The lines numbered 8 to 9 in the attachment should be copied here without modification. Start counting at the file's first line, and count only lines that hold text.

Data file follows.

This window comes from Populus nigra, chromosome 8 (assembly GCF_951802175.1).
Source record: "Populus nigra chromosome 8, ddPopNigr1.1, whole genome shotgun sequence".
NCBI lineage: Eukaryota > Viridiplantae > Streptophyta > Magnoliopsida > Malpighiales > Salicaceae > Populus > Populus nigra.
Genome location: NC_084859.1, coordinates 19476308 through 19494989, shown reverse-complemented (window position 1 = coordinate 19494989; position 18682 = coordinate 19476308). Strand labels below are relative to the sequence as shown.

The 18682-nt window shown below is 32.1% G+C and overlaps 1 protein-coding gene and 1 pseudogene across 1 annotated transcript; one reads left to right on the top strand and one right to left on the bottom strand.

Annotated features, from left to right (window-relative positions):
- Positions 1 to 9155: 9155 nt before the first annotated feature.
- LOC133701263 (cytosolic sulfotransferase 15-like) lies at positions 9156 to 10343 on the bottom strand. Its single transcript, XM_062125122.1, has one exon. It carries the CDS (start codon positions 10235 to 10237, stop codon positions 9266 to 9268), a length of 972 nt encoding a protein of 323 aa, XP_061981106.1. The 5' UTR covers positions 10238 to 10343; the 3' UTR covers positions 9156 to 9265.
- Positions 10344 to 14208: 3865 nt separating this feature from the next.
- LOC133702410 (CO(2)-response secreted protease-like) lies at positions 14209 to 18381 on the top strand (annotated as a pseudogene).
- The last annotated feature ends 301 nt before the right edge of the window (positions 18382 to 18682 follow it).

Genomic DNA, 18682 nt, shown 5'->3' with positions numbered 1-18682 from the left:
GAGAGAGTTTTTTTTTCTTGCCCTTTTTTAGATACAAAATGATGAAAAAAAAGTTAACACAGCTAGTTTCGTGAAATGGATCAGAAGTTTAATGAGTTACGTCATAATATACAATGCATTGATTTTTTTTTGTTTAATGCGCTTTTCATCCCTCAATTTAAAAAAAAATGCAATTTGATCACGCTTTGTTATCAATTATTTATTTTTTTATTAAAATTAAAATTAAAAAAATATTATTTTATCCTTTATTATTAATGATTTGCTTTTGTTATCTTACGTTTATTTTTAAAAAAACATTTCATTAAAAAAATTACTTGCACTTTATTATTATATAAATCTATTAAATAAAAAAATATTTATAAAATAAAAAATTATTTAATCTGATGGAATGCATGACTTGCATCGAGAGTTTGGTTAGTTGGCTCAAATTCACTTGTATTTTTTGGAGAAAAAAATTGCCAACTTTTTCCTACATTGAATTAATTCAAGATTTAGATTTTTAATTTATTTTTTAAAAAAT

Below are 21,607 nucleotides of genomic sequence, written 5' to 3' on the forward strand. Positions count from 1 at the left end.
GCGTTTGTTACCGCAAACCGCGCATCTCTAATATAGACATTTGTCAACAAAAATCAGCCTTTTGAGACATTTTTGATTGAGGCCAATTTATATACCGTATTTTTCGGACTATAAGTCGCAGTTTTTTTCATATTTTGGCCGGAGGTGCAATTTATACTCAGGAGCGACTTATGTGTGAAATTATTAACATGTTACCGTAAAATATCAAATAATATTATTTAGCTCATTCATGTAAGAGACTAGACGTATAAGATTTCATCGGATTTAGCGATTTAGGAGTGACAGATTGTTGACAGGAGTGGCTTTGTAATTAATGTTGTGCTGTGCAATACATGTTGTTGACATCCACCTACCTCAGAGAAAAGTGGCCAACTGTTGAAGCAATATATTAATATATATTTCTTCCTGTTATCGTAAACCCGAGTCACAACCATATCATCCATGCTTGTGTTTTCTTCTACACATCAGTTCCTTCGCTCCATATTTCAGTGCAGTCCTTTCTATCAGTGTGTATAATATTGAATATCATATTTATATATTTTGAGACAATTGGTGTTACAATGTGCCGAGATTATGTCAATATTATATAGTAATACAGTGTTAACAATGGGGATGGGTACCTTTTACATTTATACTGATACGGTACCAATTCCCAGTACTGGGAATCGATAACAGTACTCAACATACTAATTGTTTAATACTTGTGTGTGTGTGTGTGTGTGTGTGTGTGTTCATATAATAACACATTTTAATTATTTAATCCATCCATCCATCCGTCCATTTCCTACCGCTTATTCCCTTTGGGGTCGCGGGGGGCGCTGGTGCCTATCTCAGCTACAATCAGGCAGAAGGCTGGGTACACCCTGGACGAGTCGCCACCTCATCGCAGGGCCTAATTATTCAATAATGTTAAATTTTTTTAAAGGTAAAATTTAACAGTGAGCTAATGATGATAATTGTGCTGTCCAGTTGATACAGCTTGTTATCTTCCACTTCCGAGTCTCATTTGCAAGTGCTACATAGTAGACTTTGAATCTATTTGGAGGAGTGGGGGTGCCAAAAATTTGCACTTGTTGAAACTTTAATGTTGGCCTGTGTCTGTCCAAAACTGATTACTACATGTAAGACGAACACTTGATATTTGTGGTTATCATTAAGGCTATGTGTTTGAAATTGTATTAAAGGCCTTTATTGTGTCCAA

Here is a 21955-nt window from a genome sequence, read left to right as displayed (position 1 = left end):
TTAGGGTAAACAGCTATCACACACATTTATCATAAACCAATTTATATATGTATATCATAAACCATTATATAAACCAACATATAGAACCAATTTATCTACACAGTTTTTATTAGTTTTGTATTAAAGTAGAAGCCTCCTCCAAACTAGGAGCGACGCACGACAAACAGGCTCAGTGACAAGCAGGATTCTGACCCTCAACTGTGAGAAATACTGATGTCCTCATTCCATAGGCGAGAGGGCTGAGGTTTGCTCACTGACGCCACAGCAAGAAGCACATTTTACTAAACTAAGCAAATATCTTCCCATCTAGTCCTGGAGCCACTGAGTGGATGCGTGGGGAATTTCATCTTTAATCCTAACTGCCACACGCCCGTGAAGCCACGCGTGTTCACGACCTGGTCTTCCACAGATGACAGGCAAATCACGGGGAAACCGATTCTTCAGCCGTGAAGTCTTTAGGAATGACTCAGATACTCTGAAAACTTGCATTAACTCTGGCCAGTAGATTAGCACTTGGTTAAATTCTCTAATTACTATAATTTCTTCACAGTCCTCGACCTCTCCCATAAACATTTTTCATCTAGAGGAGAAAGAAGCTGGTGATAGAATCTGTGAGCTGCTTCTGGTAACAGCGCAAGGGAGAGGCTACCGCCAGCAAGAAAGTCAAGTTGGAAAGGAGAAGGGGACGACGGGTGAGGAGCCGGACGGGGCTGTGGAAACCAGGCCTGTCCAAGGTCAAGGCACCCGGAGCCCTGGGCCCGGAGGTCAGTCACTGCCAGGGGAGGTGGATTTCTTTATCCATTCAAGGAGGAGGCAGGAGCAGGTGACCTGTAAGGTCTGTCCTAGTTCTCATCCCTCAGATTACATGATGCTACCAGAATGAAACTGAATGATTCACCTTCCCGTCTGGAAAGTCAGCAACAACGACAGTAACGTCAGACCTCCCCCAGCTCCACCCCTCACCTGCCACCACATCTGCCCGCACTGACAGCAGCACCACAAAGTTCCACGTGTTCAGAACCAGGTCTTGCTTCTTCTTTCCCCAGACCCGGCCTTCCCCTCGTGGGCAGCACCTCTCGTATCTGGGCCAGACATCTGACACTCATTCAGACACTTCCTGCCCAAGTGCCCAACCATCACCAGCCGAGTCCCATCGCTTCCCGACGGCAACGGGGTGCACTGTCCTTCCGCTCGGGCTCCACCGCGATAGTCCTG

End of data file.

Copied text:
- LOC133701263 (cytosolic sulfotransferase 15-like) lies at positions 9156 to 10343 on the bottom strand. Its single transcript, XM_062125122.1, has one exon. It carries the CDS (start codon positions 10235 to 10237, stop codon positions 9266 to 9268), a length of 972 nt encoding a protein of 323 aa, XP_061981106.1. The 5' UTR covers positions 10238 to 10343; the 3' UTR covers positions 9156 to 9265.
- Positions 10344 to 14208: 3865 nt separating this feature from the next.